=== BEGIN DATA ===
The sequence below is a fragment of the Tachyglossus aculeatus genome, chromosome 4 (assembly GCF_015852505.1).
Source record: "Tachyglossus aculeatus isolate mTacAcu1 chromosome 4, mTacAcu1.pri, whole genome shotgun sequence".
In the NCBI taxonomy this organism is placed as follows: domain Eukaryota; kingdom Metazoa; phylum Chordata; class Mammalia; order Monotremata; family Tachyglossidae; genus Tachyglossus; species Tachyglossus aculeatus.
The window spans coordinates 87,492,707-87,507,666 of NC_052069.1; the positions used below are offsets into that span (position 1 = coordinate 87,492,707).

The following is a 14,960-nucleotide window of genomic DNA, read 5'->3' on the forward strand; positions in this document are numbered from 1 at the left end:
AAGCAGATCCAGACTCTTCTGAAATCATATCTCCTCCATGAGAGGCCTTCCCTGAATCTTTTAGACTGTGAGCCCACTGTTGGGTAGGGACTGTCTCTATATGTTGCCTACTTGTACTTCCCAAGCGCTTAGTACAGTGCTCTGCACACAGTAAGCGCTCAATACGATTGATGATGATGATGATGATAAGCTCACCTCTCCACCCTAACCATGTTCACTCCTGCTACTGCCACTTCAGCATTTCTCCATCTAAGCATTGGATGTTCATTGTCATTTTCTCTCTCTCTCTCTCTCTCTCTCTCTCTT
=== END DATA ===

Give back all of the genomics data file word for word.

The sequence below is a fragment of the Tachyglossus aculeatus genome, chromosome 4 (assembly GCF_015852505.1).
Source record: "Tachyglossus aculeatus isolate mTacAcu1 chromosome 4, mTacAcu1.pri, whole genome shotgun sequence".
In the NCBI taxonomy this organism is placed as follows: domain Eukaryota; kingdom Metazoa; phylum Chordata; class Mammalia; order Monotremata; family Tachyglossidae; genus Tachyglossus; species Tachyglossus aculeatus.
The window spans coordinates 87,492,707-87,507,666 of NC_052069.1; the positions used below are offsets into that span (position 1 = coordinate 87,492,707).

The following is a 14,960-nucleotide window of genomic DNA, read 5'->3' on the forward strand; positions in this document are numbered from 1 at the left end:
AAGCAGATCCAGACTCTTCTGAAATCATATCTCCTCCATGAGAGGCCTTCCCTGAATCTTTTAGACTGTGAGCCCACTGTTGGGTAGGGACTGTCTCTATATGTTGCCTACTTGTACTTCCCAAGCGCTTAGTACAGTGCTCTGCACACAGTAAGCGCTCAATACGATTGATGATGATGATGATGATAAGCTCACCTCTCCACCCTAACCATGTTCACTCCTGCTACTGCCACTTCAGCATTTCTCCATCTAAGCATTGGATGTTCATTGTCATTTTCTCTCTCTCTCTCTCTCTCTCTCTCTCTT